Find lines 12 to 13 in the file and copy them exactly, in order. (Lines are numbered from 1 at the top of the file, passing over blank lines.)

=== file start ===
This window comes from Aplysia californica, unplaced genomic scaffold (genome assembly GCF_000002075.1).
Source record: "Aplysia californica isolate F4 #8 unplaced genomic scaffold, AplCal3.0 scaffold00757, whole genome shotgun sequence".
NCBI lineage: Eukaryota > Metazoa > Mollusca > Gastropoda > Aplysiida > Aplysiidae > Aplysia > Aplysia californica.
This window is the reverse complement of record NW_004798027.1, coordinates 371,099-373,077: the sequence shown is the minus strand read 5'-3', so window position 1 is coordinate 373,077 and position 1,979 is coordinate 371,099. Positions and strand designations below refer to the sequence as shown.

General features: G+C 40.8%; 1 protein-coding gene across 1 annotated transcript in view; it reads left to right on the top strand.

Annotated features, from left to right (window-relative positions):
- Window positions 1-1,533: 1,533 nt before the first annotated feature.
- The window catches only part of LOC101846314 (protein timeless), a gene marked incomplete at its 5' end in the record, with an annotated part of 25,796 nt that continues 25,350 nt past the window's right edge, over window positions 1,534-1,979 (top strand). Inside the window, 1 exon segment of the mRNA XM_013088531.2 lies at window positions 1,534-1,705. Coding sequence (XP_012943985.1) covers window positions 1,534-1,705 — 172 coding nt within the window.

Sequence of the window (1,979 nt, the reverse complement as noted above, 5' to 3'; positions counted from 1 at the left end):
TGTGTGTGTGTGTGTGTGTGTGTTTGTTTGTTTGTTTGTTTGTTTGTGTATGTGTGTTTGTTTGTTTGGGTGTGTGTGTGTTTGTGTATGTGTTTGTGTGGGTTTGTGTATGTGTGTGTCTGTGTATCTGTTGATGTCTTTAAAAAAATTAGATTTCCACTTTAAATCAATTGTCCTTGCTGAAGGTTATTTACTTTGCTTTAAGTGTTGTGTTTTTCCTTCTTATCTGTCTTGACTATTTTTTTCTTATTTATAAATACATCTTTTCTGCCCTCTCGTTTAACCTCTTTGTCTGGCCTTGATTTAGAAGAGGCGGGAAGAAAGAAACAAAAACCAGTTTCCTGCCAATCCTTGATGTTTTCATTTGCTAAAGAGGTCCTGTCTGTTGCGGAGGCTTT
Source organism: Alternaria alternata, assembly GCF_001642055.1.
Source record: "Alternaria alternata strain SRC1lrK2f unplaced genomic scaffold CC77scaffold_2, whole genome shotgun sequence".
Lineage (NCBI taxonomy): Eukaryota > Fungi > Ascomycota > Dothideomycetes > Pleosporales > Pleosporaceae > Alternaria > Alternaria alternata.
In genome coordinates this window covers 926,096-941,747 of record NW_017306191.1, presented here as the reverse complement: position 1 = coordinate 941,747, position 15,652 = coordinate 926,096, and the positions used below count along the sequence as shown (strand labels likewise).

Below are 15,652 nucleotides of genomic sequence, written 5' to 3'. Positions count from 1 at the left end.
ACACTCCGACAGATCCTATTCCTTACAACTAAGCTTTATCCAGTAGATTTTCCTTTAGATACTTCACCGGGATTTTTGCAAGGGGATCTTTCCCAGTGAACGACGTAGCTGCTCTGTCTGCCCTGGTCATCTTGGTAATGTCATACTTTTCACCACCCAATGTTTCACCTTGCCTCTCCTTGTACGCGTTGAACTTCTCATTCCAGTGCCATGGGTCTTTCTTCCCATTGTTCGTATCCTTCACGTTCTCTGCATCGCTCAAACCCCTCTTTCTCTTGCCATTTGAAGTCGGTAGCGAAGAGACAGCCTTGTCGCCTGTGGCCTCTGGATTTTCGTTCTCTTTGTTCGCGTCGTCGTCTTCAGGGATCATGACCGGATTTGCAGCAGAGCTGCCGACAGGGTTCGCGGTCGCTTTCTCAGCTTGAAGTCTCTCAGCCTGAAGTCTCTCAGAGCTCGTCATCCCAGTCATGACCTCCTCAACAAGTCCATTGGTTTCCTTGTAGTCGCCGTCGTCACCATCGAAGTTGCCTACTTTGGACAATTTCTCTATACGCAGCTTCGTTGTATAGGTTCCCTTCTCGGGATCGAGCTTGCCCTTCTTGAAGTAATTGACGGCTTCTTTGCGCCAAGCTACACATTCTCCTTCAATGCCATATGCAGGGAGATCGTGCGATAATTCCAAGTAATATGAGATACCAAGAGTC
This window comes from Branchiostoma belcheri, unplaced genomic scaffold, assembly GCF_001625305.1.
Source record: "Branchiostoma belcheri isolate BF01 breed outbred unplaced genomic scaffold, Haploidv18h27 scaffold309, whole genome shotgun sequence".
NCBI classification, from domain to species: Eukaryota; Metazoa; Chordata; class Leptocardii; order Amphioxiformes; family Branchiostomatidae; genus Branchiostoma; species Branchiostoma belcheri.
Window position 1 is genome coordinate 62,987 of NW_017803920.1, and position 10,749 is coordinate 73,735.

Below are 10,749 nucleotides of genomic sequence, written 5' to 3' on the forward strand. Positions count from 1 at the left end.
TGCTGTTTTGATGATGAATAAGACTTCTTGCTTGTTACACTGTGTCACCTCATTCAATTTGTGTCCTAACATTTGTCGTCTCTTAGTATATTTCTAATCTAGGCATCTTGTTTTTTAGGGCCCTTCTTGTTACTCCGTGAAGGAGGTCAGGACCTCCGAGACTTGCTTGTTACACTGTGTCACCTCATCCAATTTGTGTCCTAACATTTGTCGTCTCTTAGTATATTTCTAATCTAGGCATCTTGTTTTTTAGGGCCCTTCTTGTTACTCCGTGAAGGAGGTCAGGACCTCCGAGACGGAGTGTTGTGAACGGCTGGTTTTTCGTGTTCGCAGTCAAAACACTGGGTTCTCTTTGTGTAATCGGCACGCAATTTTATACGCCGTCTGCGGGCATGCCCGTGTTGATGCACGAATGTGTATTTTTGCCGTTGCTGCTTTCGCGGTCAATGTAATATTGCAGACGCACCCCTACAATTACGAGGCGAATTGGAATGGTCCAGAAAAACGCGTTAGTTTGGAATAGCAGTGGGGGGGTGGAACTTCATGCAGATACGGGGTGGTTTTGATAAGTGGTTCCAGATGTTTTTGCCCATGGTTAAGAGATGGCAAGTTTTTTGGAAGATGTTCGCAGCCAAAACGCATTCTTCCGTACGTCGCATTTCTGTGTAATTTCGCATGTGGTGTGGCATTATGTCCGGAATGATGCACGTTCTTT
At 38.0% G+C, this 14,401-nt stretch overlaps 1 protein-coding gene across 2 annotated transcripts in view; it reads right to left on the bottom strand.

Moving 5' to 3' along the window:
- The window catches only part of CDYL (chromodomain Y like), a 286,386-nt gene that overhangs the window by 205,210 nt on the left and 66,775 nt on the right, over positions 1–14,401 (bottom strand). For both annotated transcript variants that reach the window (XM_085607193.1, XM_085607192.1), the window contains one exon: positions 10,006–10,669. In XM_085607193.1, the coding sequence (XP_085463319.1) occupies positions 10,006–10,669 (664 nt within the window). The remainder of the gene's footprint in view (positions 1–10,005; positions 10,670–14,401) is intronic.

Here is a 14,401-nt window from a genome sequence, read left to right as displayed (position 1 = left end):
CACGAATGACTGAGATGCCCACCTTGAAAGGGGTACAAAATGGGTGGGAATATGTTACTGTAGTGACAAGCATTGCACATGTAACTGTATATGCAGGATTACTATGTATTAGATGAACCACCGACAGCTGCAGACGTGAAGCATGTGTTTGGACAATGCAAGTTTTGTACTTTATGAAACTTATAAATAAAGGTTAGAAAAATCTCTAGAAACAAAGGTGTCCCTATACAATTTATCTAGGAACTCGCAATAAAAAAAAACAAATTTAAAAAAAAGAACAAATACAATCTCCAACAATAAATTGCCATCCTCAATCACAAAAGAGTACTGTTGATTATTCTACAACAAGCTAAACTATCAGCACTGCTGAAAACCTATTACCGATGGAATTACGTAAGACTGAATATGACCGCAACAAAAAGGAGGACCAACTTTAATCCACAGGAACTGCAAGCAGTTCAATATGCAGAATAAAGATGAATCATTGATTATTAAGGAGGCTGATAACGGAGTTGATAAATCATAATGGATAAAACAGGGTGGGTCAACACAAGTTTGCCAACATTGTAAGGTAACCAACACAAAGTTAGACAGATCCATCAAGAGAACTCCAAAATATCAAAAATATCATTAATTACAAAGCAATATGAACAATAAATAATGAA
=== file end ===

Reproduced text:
Source record: "Alternaria alternata strain SRC1lrK2f unplaced genomic scaffold CC77scaffold_2, whole genome shotgun sequence".
Lineage (NCBI taxonomy): Eukaryota > Fungi > Ascomycota > Dothideomycetes > Pleosporales > Pleosporaceae > Alternaria > Alternaria alternata.